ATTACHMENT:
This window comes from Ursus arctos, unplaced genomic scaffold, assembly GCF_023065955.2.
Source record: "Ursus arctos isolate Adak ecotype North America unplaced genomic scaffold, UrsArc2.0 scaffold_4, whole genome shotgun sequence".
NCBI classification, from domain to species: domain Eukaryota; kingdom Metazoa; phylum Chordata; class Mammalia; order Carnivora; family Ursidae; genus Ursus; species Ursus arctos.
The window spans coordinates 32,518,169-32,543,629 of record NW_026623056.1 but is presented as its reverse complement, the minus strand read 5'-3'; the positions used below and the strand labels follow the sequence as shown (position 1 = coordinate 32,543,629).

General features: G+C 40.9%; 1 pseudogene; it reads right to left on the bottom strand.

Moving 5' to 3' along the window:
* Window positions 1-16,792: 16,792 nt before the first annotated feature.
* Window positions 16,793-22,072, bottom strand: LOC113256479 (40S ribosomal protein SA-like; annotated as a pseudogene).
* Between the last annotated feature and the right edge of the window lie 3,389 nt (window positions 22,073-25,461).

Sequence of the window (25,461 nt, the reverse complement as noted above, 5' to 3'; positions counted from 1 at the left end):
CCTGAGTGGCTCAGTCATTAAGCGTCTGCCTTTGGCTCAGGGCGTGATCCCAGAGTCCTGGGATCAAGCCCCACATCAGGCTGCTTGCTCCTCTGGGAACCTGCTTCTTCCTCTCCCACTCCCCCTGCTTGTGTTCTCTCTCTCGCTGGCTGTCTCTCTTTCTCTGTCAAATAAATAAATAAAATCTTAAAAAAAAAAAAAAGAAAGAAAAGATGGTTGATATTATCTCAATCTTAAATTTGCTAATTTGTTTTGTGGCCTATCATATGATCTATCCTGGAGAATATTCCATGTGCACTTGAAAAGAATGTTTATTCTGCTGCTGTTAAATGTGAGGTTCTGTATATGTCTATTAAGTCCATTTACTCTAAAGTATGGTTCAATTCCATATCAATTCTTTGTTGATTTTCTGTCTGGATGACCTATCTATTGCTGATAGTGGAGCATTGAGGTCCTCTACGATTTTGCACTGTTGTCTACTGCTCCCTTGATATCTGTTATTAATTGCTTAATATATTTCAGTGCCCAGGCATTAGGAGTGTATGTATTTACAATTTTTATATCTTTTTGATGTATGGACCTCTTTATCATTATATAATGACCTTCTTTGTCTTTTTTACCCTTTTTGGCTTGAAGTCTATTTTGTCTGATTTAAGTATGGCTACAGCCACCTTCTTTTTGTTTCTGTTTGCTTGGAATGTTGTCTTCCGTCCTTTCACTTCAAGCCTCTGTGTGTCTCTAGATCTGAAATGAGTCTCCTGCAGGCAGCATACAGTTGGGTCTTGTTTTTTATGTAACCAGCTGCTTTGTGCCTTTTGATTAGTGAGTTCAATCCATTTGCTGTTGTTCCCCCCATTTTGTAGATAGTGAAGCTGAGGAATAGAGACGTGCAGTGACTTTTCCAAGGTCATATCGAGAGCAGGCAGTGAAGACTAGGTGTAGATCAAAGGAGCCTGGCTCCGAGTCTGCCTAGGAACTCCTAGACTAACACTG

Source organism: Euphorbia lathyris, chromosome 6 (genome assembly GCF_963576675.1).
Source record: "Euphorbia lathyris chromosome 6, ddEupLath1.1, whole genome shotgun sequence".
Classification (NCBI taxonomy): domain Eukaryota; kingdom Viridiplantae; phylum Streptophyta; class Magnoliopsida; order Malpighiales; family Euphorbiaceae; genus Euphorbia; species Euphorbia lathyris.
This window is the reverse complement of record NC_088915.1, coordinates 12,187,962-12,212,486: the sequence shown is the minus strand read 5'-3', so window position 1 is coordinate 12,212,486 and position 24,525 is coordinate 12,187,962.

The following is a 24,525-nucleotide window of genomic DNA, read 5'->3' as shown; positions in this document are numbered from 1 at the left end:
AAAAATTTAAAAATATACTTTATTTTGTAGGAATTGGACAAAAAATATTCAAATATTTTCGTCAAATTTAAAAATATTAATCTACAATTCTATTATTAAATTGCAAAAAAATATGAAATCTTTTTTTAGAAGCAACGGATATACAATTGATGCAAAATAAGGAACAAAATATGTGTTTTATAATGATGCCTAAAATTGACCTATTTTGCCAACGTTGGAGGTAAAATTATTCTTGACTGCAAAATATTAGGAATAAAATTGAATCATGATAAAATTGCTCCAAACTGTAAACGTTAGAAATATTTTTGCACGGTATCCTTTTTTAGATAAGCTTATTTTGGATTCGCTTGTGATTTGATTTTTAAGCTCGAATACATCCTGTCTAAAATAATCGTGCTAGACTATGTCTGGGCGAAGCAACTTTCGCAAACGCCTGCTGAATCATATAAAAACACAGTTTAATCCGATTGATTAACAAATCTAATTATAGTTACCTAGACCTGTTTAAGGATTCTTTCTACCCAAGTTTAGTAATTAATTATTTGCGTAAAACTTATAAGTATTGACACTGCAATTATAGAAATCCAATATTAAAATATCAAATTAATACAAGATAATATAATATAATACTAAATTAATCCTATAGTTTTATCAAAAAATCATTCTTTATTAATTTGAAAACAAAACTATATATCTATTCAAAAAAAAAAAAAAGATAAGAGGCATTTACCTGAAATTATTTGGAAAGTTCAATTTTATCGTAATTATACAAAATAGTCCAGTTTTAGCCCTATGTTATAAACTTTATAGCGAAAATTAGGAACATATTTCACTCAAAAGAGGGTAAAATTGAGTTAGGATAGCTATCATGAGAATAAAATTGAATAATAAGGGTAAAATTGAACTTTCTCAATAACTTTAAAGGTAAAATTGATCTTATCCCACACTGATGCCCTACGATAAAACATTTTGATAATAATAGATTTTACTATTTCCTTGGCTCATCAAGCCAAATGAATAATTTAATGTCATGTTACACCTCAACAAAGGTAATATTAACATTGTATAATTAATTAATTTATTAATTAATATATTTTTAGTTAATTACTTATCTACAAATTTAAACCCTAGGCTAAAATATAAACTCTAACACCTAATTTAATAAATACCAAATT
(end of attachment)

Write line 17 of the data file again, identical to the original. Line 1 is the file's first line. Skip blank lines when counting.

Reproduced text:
AAAAATTTAAAAATATACTTTATTTTGTAGGAATTGGACAAAAAATATTCAAATATTTTCGTCAAATTTAAAAATATTAATCTACAATTCTATTATTAAATTGCAAAAAAATATGAAATCTTTTTTTAGAAGCAACGGATATACAATTGATGCAAAATAAGGAACAAAATATGTGTTTTATAATGATGCCTAAAATTGACCTATTTTGCCAACGTTGGAGGTAAAATTATTCTTGACTGCAAAATATTAGGAATAAAATTGAATCATGATAAAATTGCTCCAAACTGTAAACGTTAGAAATATTTTTGCACGGTATCCTTTTTTAGATAAGCTTATTTTGGATTCGCTTGTGATTTGATTTTTAAGCTCGAATACATCCTGTCTAAAATAATCGTGCTAGACTATGTCTGGGCGAAGCAACTTTCGCAAACGCCTGCTGAATCATATAAAAACACAGTTTAATCCGATTGATTAACAAATCTAATTATAGTTACCTAGACCTGTTTAAGGATTCTTTCTACCCAAGTTTAGTAATTAATTATTTGCGTAAAACTTATAAGTATTGACACTGCAATTATAGAAATCCAATATTAAAATATCAAATTAATACAAGATAATATAATATAATACTAAATTAATCCTATAGTTTTATCAAAAAATCATTCTTTATTAATTTGAAAACAAAACTATATATCTATTCAAAAAAAAAAAAAAGATAAGAGGCATTTACCTGAAATTATTTGGAAAGTTCAATTTTATCGTAATTATACAAAATAGTCCAGTTTTAGCCCTATGTTATAAACTTTATAGCGAAAATTAGGAACATATTTCACTCAAAAGAGGGTAAAATTGAGTTAGGATAGCTATCATGAGAATAAAATTGAATAATAAGGGTAAAATTGAACTTTCTCAATAACTTTAAAGGTAAAATTGATCTTATCCCACACTGATGCCCTACGATAAAACATTTTGATAATAATAGATTTTACTATTTCCTTGGCTCATCAAGCCAAATGAATAATTTAATGTCATGTTACACCTCAACAAAGGTAATATTAACATTGTATAATTAATTAATTTATTAATTAATATATTTTTAGTTAATTACTTATCTACAAATTTAAACCCTAGGCTAAAATATAAACTCTAACACCTAATTTAATAAATACCAAATT